WASHINGTON (Jan. 30, 2014) – The R Street Institute is disappointed by today’s U.S. Senate vote gutting reforms of the National Flood Insurance Program, but expressed optimism that U.S. House leadership will take a more responsible to affordability issues.

The Senate voted 67 to 32 to delay for four years rate increases called for under 2012’s Biggert-Waters Flood Insurance Reform Act. The chamber moved to the vote after waiving a Budget Act point of order and defeating a compromise alternative sponsored by Sen. Pat Toomey, R-Pa.

“We felt Sen. Toomey offered a reasonable alternative and are disappointed by both the final vote and the failure of his amendment,” R Street Senior Fellow R.J. Lehmann said. “However, we’re encouraged that most of the Senate’s Republican caucus supported the Toomey amendment, and feel that, together with other approaches to means-testing, it can serve as the basis for any legislation that might be considered by the House.”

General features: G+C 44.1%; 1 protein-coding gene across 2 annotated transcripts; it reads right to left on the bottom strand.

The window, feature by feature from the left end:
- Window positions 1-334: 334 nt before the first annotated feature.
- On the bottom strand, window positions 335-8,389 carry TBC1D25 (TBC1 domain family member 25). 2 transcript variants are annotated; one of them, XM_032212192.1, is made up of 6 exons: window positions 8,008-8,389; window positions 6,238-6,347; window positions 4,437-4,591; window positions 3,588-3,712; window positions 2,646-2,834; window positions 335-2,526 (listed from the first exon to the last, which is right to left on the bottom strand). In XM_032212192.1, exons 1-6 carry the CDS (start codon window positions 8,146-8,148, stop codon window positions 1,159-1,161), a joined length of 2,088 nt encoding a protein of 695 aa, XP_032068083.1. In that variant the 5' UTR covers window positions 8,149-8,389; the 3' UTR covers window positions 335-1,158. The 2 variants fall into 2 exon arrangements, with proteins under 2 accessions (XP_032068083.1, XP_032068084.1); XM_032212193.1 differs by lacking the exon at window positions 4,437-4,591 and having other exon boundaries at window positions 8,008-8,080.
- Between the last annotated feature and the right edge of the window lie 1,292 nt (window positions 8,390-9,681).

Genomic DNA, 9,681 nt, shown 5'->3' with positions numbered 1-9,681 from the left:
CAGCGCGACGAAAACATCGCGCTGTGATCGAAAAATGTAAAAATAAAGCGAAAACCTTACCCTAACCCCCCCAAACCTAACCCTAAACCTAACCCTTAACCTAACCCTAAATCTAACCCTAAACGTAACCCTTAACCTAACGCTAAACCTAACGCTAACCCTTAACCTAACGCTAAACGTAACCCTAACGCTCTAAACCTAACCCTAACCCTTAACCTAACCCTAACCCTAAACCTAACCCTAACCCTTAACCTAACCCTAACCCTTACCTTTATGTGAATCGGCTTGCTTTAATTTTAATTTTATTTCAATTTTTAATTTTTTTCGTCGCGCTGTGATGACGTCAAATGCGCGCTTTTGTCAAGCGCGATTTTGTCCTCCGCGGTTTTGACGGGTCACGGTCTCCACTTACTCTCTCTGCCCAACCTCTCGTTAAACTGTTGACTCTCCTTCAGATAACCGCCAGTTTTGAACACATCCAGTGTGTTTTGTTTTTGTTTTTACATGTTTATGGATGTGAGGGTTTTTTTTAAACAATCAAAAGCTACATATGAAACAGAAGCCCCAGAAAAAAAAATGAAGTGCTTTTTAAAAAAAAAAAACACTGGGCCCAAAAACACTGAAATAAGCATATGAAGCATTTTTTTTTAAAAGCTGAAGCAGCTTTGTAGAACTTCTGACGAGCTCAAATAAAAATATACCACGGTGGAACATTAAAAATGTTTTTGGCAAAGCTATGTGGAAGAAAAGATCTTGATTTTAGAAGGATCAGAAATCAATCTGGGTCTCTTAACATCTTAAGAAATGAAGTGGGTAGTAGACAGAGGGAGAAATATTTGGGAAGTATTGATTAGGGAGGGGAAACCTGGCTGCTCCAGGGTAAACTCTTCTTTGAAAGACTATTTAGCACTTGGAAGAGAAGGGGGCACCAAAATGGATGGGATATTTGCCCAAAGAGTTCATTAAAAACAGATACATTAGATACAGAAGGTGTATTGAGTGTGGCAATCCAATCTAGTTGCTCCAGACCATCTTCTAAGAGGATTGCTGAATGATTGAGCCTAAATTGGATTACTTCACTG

House Speaker John Boehner, R-Ohio has said the House will not take up a four-year delay of Biggert-Waters, but that he is open to more modest changes to address affordability concerns. The White House Office of Management and Budget also has raised concerns with the Senate legislation, noting in a statement of administration policy that the delay would “further erode the financial position of the NFIP, which is already $24 billion in debt.”

In addition, the Consumer Federation of America has illustrated that a continuation of the NFIP’s subsidized rates and inaccurate maps does not actually serve the purpose of consumer protection.

“Consumers are not well served when the government runs an ‘insurance’ program that is not true insurance, but rather, as the NFIP had become, an unwise and untargeted subsidy program that mislead consumers into putting their homes, businesses and lives at risk in areas that are dangerously flood-prone and that often unfairly subsidized affluent individuals and contractors who do this building,” the CFA’s J. Robert Hunter, who served as administrator of the NFIP from 1974 to 1979, wrote in a Jan. 30 letter to the Senate.

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